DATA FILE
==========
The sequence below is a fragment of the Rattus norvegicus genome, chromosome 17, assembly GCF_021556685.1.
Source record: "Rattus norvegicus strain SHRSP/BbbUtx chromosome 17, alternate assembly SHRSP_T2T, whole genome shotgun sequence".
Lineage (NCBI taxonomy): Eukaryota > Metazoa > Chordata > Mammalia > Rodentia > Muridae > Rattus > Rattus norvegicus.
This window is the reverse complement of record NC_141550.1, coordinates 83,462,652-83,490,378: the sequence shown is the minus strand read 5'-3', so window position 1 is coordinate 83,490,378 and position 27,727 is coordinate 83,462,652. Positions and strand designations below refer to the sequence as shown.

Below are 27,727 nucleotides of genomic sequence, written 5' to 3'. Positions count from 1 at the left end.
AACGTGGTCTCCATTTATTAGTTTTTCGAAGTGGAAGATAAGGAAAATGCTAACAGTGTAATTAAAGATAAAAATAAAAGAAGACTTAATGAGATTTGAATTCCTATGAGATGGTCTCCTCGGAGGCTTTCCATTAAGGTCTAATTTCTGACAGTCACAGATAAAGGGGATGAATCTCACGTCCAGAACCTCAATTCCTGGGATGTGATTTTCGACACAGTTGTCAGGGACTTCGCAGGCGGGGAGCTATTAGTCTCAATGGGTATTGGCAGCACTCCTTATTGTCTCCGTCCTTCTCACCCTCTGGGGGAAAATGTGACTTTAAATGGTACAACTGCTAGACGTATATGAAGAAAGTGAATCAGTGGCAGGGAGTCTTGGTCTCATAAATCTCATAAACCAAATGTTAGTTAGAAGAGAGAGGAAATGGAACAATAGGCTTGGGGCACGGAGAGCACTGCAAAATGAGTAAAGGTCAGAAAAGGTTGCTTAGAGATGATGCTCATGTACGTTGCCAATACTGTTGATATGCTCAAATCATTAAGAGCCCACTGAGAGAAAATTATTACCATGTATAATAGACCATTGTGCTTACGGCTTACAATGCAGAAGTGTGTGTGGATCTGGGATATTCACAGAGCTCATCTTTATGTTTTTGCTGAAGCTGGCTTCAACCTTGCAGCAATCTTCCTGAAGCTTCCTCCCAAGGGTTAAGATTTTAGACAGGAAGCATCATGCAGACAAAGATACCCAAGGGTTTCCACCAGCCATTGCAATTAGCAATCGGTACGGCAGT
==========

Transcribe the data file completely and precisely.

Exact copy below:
The sequence below is a fragment of the Rattus norvegicus genome, chromosome 17, assembly GCF_021556685.1.
Source record: "Rattus norvegicus strain SHRSP/BbbUtx chromosome 17, alternate assembly SHRSP_T2T, whole genome shotgun sequence".
Lineage (NCBI taxonomy): Eukaryota > Metazoa > Chordata > Mammalia > Rodentia > Muridae > Rattus > Rattus norvegicus.
This window is the reverse complement of record NC_141550.1, coordinates 83,462,652-83,490,378: the sequence shown is the minus strand read 5'-3', so window position 1 is coordinate 83,490,378 and position 27,727 is coordinate 83,462,652. Positions and strand designations below refer to the sequence as shown.

Below are 27,727 nucleotides of genomic sequence, written 5' to 3'. Positions count from 1 at the left end.
AACGTGGTCTCCATTTATTAGTTTTTCGAAGTGGAAGATAAGGAAAATGCTAACAGTGTAATTAAAGATAAAAATAAAAGAAGACTTAATGAGATTTGAATTCCTATGAGATGGTCTCCTCGGAGGCTTTCCATTAAGGTCTAATTTCTGACAGTCACAGATAAAGGGGATGAATCTCACGTCCAGAACCTCAATTCCTGGGATGTGATTTTCGACACAGTTGTCAGGGACTTCGCAGGCGGGGAGCTATTAGTCTCAATGGGTATTGGCAGCACTCCTTATTGTCTCCGTCCTTCTCACCCTCTGGGGGAAAATGTGACTTTAAATGGTACAACTGCTAGACGTATATGAAGAAAGTGAATCAGTGGCAGGGAGTCTTGGTCTCATAAATCTCATAAACCAAATGTTAGTTAGAAGAGAGAGGAAATGGAACAATAGGCTTGGGGCACGGAGAGCACTGCAAAATGAGTAAAGGTCAGAAAAGGTTGCTTAGAGATGATGCTCATGTACGTTGCCAATACTGTTGATATGCTCAAATCATTAAGAGCCCACTGAGAGAAAATTATTACCATGTATAATAGACCATTGTGCTTACGGCTTACAATGCAGAAGTGTGTGTGGATCTGGGATATTCACAGAGCTCATCTTTATGTTTTTGCTGAAGCTGGCTTCAACCTTGCAGCAATCTTCCTGAAGCTTCCTCCCAAGGGTTAAGATTTTAGACAGGAAGCATCATGCAGACAAAGATACCCAAGGGTTTCCACCAGCCATTGCAATTAGCAATCGGTACGGCAGT